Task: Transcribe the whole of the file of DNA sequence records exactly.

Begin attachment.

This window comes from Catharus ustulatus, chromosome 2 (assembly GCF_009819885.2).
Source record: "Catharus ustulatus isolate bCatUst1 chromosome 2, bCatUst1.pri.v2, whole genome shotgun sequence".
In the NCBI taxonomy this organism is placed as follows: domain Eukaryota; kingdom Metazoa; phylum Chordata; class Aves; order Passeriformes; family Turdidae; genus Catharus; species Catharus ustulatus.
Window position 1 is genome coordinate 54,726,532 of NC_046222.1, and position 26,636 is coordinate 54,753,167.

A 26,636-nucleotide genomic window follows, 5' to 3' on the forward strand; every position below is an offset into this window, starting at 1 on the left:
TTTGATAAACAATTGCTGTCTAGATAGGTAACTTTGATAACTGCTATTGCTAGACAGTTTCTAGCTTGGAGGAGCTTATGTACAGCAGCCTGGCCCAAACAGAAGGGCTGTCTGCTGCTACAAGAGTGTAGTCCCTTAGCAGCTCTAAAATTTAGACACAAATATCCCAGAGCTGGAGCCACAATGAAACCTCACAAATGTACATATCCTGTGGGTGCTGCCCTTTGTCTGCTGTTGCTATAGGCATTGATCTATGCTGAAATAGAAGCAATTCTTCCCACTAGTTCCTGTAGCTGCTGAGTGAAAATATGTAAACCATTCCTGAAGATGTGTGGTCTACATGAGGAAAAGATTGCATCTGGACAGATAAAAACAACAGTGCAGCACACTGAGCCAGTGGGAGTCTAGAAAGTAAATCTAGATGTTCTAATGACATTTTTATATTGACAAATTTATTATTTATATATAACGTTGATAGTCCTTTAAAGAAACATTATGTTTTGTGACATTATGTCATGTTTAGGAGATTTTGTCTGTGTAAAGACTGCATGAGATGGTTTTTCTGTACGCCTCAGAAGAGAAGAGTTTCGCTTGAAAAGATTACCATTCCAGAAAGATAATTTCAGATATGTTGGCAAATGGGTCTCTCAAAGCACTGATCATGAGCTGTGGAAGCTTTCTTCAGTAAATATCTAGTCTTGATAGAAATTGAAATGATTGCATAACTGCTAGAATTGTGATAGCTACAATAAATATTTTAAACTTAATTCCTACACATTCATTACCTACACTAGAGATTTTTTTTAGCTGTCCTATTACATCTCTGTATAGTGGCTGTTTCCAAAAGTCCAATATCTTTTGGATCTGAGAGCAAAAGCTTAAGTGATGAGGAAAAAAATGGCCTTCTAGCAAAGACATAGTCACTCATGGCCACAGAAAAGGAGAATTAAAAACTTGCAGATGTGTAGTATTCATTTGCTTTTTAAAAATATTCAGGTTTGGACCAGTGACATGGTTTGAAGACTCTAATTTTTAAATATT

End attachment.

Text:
This window comes from Catharus ustulatus, chromosome 2 (assembly GCF_009819885.2).
Source record: "Catharus ustulatus isolate bCatUst1 chromosome 2, bCatUst1.pri.v2, whole genome shotgun sequence".
In the NCBI taxonomy this organism is placed as follows: domain Eukaryota; kingdom Metazoa; phylum Chordata; class Aves; order Passeriformes; family Turdidae; genus Catharus; species Catharus ustulatus.
Window position 1 is genome coordinate 54,726,532 of NC_046222.1, and position 26,636 is coordinate 54,753,167.

A 26,636-nucleotide genomic window follows, 5' to 3' on the forward strand; every position below is an offset into this window, starting at 1 on the left:
TTTGATAAACAATTGCTGTCTAGATAGGTAACTTTGATAACTGCTATTGCTAGACAGTTTCTAGCTTGGAGGAGCTTATGTACAGCAGCCTGGCCCAAACAGAAGGGCTGTCTGCTGCTACAAGAGTGTAGTCCCTTAGCAGCTCTAAAATTTAGACACAAATATCCCAGAGCTGGAGCCACAATGAAACCTCACAAATGTACATATCCTGTGGGTGCTGCCCTTTGTCTGCTGTTGCTATAGGCATTGATCTATGCTGAAATAGAAGCAATTCTTCCCACTAGTTCCTGTAGCTGCTGAGTGAAAATATGTAAACCATTCCTGAAGATGTGTGGTCTACATGAGGAAAAGATTGCATCTGGACAGATAAAAACAACAGTGCAGCACACTGAGCCAGTGGGAGTCTAGAAAGTAAATCTAGATGTTCTAATGACATTTTTATATTGACAAATTTATTATTTATATATAACGTTGATAGTCCTTTAAAGAAACATTATGTTTTGTGACATTATGTCATGTTTAGGAGATTTTGTCTGTGTAAAGACTGCATGAGATGGTTTTTCTGTACGCCTCAGAAGAGAAGAGTTTCGCTTGAAAAGATTACCATTCCAGAAAGATAATTTCAGATATGTTGGCAAATGGGTCTCTCAAAGCACTGATCATGAGCTGTGGAAGCTTTCTTCAGTAAATATCTAGTCTTGATAGAAATTGAAATGATTGCATAACTGCTAGAATTGTGATAGCTACAATAAATATTTTAAACTTAATTCCTACACATTCATTACCTACACTAGAGATTTTTTTTAGCTGTCCTATTACATCTCTGTATAGTGGCTGTTTCCAAAAGTCCAATATCTTTTGGATCTGAGAGCAAAAGCTTAAGTGATGAGGAAAAAAATGGCCTTCTAGCAAAGACATAGTCACTCATGGCCACAGAAAAGGAGAATTAAAAACTTGCAGATGTGTAGTATTCATTTGCTTTTTAAAAATATTCAGGTTTGGACCAGTGACATGGTTTGAAGACTCTAATTTTTAAATATT